Dating massachusetts liberals
Jarred as I was by these profiles in paranoia, I found my attention drawn elsewhere in the essay: Hofstadter’s remark that only two decades prior, “the dynamic force in American political life came from the side of liberal dissent.” The contrast that Hofstadter perceived between the 1930s and the 1950s—the former defined by liberal aspirations for reform, the latter by a guttural conservative reaction—felt familiar.
We liberals seem to have a knack for rendering ourselves obsolete.
Most important, though, will be a profound sense of humility. Administrations are not so easily guilted into responsible politics.
The 2016 election proved that we liberals are not guaranteed victories in the way we were with presidents Bill Clinton and Obama. In this world, any movement of dynamic dissent must earn its keep.
For Democrats, as for America, the stakes lie here, among the electoral base.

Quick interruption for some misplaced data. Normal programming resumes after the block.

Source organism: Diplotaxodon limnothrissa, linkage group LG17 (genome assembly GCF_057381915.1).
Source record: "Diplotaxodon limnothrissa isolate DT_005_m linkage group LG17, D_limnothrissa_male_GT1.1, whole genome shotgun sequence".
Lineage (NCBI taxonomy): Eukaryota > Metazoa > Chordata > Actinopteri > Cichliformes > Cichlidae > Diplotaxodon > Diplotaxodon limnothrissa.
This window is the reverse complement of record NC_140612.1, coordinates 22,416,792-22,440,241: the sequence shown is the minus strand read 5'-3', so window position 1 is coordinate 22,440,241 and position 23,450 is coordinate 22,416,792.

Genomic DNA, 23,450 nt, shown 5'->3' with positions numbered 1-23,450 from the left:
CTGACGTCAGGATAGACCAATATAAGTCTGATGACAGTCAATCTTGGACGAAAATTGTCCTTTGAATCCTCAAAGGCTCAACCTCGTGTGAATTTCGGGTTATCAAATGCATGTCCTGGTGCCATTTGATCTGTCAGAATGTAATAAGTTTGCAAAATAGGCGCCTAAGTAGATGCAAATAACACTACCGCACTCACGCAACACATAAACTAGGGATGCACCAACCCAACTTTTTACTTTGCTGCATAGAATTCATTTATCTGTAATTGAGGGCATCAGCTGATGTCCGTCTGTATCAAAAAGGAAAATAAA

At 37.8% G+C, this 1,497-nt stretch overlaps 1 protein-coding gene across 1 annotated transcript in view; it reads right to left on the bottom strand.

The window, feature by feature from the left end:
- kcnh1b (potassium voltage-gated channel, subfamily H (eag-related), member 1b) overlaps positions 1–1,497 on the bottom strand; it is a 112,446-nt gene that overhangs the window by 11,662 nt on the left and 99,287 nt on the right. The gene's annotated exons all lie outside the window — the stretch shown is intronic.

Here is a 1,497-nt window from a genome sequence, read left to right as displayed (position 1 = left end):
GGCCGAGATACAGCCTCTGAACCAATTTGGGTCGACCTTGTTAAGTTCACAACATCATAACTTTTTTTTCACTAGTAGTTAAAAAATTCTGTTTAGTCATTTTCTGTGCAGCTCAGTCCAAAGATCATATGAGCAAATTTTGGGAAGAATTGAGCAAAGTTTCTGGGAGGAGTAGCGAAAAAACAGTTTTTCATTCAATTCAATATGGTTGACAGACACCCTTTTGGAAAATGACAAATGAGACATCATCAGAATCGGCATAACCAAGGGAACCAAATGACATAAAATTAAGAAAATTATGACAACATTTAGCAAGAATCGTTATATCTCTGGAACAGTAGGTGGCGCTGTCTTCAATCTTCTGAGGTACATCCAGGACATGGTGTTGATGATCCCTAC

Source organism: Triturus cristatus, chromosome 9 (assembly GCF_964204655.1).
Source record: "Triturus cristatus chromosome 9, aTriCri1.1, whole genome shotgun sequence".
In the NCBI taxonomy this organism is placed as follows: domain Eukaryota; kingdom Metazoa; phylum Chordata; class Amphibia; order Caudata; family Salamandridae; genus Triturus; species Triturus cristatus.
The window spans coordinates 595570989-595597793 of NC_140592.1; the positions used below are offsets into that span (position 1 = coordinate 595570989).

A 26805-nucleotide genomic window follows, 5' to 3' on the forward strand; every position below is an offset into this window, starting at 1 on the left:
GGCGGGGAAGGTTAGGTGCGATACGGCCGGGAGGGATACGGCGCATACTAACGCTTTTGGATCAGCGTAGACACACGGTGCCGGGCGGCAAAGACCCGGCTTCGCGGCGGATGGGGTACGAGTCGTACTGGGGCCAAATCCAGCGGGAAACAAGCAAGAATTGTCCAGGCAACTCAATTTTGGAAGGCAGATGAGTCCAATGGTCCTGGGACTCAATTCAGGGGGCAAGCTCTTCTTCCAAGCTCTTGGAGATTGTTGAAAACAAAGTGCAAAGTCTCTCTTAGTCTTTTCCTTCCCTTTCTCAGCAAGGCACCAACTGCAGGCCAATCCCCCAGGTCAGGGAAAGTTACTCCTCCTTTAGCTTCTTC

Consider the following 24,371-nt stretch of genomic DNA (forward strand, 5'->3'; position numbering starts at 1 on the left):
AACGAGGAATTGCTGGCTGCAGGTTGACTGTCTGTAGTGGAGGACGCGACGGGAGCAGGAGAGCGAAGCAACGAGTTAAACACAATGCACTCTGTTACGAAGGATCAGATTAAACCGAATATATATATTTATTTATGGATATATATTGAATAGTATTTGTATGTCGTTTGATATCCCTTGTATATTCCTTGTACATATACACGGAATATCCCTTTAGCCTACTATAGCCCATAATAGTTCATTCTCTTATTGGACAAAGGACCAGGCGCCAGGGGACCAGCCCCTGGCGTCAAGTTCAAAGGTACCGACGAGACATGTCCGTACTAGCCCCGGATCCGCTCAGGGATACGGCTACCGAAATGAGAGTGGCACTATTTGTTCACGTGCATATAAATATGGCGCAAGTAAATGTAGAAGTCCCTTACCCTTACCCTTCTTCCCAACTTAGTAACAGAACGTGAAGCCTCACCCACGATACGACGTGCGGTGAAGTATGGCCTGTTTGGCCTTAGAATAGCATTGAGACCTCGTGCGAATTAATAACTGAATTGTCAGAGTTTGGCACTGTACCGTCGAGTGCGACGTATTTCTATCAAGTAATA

It was the woman who complained about “eight more years of socialism” after Eisenhower’s 1952 election.
It was the delegate to the Omaha Freedom Congress who denounced Supreme Court Justice Earl Warren for his “middle-of-the-road” thinking and, paradoxically, his supposed communist sympathies.
Senator Bernie Sanders, a socialist in the American tradition of Eugene v. President Donald Trump has resurrected the “America First” slogan not bandied about since before the Second World War.
American Nazis are making news from Charlottesville to Georgia to the heartland.
Social safety nets promised a modicum of respect for the unemployed and elderly. One might argue that, in the aggregate, these victories meant that the left had finally put its motivating anxieties to bed.